• Developing Resource Utilization in Hospitals

      a man shuffling and pointing to digital images representing hospital managementHospitals nowadays have to focus on a series of trials coming from the anticipation to offer more services. People also expect them to provide better quality with less human, financial and material resources, which calls for the need for utilization management in healthcare centers or hospitals.

      Based on the 2003 survey done by the American Hospital Association (AHA), overall expenditures for every community hospital in the U.S. were over USD 450 billion.

      In handling these expenses, hospitals have to break through the following issues:

      • The requirement to finance infrastructure enhancements and physical plant upgrades, besides expansions to attend to multiplying demand
      • Price hikes in pharmaceuticals and medical supplies
      • Growing pressure to provide funds to clinical information technology
      • Highest shortages of technicians, nurses and pharmacists
      • Discounted compensation rates with insurers
      • An increasing number of unpaid patients
      • Rising charges linked to amply serving high-risk ailments, including HIV/AIDS, heart disease and cancer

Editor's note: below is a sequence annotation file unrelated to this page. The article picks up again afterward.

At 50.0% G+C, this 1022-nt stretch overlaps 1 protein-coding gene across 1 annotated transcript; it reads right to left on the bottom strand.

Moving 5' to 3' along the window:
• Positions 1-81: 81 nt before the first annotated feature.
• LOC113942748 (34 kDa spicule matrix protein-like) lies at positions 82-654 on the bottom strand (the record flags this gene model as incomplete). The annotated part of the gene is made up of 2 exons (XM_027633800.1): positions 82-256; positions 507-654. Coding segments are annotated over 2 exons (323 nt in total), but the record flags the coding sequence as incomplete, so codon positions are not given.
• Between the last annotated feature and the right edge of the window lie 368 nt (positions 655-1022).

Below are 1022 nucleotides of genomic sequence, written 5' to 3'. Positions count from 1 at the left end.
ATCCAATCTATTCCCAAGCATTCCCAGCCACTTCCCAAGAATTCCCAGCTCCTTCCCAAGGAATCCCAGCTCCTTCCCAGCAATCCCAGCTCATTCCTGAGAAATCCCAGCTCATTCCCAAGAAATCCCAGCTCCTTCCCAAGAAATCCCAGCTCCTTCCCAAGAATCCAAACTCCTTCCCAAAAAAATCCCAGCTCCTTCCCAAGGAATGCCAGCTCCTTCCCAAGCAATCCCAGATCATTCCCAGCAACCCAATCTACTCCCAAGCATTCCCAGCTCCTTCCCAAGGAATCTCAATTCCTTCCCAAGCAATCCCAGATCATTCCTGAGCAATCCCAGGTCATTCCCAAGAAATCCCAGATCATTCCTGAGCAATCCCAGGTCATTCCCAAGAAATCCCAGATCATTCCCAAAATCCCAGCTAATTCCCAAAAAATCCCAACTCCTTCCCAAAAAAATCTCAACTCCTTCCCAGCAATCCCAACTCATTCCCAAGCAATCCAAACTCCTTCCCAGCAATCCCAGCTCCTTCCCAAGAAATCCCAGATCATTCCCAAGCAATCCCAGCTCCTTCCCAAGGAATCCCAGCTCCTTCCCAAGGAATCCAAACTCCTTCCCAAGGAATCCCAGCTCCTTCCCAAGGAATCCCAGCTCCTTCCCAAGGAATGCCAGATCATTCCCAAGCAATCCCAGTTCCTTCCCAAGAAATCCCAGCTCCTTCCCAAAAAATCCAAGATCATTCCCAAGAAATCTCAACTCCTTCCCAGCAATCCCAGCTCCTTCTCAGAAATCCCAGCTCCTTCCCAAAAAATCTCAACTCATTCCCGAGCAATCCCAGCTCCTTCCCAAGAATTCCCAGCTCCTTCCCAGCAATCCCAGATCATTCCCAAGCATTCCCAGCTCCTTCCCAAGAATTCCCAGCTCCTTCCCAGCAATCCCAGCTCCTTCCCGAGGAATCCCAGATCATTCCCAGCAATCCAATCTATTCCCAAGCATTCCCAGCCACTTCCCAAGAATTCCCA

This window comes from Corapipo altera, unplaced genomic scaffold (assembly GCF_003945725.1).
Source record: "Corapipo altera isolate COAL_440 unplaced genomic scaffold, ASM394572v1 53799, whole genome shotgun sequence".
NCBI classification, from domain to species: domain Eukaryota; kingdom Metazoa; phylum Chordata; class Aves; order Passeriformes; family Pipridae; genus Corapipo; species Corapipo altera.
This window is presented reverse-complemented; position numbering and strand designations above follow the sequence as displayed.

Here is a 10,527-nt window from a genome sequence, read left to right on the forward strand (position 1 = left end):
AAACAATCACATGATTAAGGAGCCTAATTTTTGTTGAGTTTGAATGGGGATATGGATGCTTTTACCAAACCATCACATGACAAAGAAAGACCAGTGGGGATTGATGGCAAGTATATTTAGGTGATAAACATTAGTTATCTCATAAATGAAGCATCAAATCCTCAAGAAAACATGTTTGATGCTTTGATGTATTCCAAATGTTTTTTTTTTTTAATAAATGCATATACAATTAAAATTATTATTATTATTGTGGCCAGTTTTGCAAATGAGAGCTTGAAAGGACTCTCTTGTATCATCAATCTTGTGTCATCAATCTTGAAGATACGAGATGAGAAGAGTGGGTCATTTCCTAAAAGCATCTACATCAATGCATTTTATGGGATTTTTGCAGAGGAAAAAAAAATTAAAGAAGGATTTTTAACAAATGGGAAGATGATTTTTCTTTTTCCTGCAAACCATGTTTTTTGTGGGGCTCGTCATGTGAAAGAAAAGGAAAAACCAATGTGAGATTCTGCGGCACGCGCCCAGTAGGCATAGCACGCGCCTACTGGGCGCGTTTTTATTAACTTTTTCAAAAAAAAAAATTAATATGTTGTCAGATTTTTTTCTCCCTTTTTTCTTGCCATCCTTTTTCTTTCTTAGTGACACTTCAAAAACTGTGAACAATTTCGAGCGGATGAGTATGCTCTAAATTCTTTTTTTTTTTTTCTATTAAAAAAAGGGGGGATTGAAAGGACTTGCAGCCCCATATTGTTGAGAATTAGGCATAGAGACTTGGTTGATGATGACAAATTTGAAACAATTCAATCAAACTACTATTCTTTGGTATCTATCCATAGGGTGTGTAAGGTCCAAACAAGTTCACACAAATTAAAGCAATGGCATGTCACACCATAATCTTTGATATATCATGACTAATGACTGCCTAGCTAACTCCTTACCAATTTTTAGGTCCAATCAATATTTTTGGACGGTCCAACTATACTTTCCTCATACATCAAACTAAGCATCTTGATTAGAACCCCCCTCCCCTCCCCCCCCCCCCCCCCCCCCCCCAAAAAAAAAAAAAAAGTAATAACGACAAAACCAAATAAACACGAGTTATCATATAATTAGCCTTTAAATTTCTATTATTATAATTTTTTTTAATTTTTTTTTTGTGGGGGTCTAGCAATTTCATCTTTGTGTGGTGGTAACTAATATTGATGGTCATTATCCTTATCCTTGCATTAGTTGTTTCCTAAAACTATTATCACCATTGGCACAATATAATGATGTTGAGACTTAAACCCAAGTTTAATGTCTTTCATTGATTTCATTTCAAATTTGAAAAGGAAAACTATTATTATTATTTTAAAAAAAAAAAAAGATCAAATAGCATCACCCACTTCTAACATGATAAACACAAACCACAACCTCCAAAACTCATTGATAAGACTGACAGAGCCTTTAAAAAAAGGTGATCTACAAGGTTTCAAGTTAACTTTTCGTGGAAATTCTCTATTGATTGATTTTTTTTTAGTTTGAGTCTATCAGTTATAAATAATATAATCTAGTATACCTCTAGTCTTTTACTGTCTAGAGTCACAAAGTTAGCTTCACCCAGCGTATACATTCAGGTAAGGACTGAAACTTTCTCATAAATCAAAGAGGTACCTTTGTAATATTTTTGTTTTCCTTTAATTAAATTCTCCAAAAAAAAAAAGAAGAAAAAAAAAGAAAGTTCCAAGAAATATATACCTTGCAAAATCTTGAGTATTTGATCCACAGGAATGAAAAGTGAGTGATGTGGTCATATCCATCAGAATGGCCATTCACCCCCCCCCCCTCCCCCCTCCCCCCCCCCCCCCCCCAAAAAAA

• Yearly possible reductions in Medicaid and Medicare reimbursements
      • The transfer of more profitable disorders to surgery centers, as well as, freestanding and specialty ambulatory care facilities
      • Increasing bad debt caused by rising patient accountability for the price of care

      To conquer such pressure, hospitals must come up with innovative methods to please the demand of the public for accessibility, safety and quality. They also have to think of approaches to finance required capital investments aside from knowing how to balance expenses and revenues effectively.

      Investing in Hospitalist Programs

      A way to resolve the challenges is to integrate a hospitalist program. In its short history, it already has a profound effect on inpatient care.

      The associate chair in the department of medicine at the University of California, San Francisco named Robert M. Wachter, MD conducted a study with his colleagues to prove this. The results showed a substantial return on investment of 5.8:1 when facilities used a hospitalist program.

      Based on the 2003 survey of healthcare trends by AHA, the financial health of the country’s hospitals will still be delicate and fickle for years to come.

      The survey mentioned key factors, such as the requirement to invest in facility maintenance and technology, decreasing operating margins and a constant reduction in reimbursement.

      Fortunately, hospitalists have demonstrated that they can be of value to the processes of a healthcare facility.